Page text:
France’s First Lady Valérie Trierweiler’s troublesome tweet this week has been a public soap opera and the first real blow in the new presidency of her companion, François Hollande. But how much should a successful woman care about her man's prof
François Hollande was supposed to come with a clean slate, the "normal" President – ready to devote all of his attention to the citizens and country of France, not to himself.
And now his partner Valérie Trierweiler has put a spoke in the wheels – or, put more aptly, left a nasty little stain on his jacket. But this all came from a modern woman who could care less about looking after her partner's wardrobe.
The stain came in the form of a tweet in which Trierweiler expressed support for the political opponent of Ségolène Royal, Hollande's ex-partner. Since it's known that Trierweiler and Royal are enmeshed in an on-going private cat fight, this news already had the makings of a scandal – and was firmly cemented as one in light of the fact that Hollande himself supports Royal's candidacy for this weekend's parliamentary runoff.
Trierweiler, a journalist, has from Day One shown little interest in filling the role of France's First Lady, and would rather be judged by her own career accomplishments. And yet getting publicly mixed up in politics in quite this way, taking a swipe at Royal, has turned the French off. It would be an uncomfortable enough situation for a man in a far less important position. For Hollande, just elected to France's highest office, it must be a nightmare.
The French media have leapt on the story, dubbing it "Dallas in the Elysée Palace." It highlights a conflict that neither the powerful men nor the emancipated women of this world seem to have devoted much thought to: in power couples, how do the partners deal with each other's power? And more specifically: how strong can a woman be if she is at the side of a powerful man?
The former head of the Swiss National Bank, Philipp Hildebrand, was recently enmeshed in a scandal of his own involving some financial transactions allegedly made by his wife without his prior knowledge. "My wife," said Hildebrand, "has a strong personality."
This could be another way of saying: Look, I decided to marry a woman who thinks and acts independently. The Swiss media let it be: after all, in the supposedly enlightened 21st century, nobody can come out and say that a man should have his wife under control. In the Hildebrand case, it was about a joint bank account which is why he could also be held responsible for transactions made from the account. Indeed, the case eventually brought about his resignation.
Independence v. power
The Hollande/Trierweiler case is altogether different. Out of jealousy, she did something that damages his reputation. Does the French President have to answer for his partner's idiocy?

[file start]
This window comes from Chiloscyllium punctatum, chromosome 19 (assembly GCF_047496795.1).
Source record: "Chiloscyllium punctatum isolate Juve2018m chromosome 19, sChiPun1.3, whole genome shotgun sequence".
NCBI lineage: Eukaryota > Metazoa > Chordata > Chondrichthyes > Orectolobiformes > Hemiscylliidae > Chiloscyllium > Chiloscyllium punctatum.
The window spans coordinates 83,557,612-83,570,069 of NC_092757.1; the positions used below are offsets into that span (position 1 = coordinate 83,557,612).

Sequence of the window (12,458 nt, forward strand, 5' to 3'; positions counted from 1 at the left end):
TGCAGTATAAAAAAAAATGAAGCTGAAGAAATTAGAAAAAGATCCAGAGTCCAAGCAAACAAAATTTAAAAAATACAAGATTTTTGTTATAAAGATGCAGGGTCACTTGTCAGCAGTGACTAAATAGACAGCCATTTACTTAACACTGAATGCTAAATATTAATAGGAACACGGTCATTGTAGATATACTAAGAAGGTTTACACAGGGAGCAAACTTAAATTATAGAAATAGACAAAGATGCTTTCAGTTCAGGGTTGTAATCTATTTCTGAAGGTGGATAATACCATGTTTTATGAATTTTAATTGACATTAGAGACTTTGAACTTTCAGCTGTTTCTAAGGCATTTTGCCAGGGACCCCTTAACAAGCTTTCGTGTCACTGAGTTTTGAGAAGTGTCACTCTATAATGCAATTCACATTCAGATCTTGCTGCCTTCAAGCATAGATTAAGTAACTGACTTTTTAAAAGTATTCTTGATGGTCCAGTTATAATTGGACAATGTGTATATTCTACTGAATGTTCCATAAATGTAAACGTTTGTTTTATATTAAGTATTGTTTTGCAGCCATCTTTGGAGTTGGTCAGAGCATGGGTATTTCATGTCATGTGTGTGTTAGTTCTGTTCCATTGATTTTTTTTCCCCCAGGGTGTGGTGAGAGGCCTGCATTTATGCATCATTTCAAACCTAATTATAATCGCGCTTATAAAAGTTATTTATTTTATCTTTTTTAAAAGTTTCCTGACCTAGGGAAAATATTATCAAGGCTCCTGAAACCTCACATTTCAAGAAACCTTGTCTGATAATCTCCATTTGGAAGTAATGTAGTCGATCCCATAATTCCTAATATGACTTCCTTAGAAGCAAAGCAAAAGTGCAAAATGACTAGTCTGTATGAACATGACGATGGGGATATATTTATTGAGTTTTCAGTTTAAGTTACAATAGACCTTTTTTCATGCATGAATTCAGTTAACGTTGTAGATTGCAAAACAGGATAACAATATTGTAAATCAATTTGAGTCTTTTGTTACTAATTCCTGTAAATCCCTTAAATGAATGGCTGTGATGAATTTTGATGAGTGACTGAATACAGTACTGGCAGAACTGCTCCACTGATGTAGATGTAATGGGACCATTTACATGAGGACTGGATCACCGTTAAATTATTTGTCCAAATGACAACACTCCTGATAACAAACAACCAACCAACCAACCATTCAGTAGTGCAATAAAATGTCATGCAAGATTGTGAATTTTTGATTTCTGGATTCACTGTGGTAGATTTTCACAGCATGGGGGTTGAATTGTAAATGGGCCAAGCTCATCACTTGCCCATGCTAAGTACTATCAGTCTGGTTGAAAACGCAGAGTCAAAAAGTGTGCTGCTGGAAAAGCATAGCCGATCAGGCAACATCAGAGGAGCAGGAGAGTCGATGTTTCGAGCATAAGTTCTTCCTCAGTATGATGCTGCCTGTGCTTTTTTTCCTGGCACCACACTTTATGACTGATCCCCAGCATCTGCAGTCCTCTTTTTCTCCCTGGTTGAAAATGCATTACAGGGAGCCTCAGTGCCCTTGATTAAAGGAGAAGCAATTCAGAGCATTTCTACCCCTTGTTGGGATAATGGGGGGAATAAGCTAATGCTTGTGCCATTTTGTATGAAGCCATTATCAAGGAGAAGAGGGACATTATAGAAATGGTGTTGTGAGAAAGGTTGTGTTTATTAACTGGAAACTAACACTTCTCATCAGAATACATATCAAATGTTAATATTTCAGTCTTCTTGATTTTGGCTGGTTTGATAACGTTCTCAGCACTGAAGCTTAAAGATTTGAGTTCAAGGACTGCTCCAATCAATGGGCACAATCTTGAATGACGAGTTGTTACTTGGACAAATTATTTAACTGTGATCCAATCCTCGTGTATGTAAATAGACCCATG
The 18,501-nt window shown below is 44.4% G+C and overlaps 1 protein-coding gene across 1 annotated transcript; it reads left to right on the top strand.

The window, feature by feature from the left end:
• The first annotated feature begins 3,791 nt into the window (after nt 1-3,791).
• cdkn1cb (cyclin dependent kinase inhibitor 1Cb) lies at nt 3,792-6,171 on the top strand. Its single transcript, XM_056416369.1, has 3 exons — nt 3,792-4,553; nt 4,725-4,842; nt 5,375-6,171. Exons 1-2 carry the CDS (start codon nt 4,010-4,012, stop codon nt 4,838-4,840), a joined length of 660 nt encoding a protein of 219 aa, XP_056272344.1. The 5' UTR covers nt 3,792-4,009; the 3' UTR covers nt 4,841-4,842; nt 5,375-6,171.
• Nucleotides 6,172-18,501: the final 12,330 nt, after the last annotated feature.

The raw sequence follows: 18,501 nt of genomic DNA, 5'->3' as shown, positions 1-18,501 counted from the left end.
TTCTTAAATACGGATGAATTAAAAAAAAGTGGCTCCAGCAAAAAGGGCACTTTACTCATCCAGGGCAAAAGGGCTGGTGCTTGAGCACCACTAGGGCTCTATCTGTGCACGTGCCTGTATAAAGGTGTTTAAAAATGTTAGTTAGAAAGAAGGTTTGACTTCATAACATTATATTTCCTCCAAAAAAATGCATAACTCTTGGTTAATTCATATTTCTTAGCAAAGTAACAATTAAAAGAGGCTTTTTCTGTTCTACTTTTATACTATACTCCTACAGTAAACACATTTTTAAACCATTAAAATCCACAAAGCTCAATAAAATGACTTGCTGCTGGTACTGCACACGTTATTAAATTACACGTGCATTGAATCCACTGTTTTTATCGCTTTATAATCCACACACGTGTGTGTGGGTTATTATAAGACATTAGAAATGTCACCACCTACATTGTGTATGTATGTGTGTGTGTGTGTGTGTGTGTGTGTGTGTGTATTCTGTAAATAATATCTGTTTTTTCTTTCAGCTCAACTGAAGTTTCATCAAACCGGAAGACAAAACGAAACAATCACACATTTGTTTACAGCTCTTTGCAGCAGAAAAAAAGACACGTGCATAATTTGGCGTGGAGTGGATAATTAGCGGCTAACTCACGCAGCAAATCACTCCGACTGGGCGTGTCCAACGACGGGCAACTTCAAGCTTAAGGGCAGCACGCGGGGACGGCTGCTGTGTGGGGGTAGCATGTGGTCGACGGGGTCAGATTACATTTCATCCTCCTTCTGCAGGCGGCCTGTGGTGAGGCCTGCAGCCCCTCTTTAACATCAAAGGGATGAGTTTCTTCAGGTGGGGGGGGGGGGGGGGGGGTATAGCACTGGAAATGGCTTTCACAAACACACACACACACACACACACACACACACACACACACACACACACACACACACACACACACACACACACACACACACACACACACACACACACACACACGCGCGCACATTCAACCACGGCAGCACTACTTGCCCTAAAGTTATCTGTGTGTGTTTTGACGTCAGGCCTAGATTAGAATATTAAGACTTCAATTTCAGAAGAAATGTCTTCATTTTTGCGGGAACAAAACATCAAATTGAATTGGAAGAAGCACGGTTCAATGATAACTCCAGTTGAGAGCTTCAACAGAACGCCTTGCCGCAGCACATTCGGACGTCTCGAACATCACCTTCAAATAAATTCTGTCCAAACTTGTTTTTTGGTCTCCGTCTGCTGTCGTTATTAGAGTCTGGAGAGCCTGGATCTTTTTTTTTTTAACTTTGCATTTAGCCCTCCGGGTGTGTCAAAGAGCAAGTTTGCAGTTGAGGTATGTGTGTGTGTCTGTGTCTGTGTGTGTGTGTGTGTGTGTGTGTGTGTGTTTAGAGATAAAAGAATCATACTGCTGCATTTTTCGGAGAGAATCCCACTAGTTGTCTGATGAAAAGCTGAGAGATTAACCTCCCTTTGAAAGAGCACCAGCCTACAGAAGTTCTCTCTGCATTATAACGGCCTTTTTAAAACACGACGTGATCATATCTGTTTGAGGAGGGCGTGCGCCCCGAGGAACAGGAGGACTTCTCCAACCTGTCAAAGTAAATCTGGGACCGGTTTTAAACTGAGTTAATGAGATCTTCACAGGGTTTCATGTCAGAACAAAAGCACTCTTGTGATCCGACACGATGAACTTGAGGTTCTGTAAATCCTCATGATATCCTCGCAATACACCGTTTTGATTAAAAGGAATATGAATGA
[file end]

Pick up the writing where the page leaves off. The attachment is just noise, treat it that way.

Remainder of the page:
Winston Churchill wrote that, where power is concerned, women often have trouble keeping politics and feelings separate. Trierweiler's tweet is an example of that. However it should also be said that women who have their own power usually know what they're doing, and the consequences of their actions. But how about a strong woman faced with the fact that her partner is suddenly stronger? Should she insist on her autonomy? Or does she go all house-wifey, and look after his wardrobe, and make sure there are no stains?
Or put another way: how powerful can the companion of a powerful person like Hollande be allowed to be? If the issue can't be reconciled, is he better off separating from the woman – or the office?
Power couples are often considered role models for modern partnerships between equals. Ironically, the problems they run into are perfect examples of the anachronisms often overlooked in our understanding of love and partnership.
A marriage or partnership is never only just about love; it also – always – has an economic and strategic component to it. With regard to her role as First Lady, Trierweiler told the French magazine Paris Match where she has long worked as a journalist that she wanted to be independent of her partner Hollande. But maybe women in recent years have been thinking too much about their independence, and not enough about power.
Power is a system of dependencies, which also happens to apply to the partnership of a power couple. Like it or not, at the end of the day they're both in it together.
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Photo - White House/Pete Souza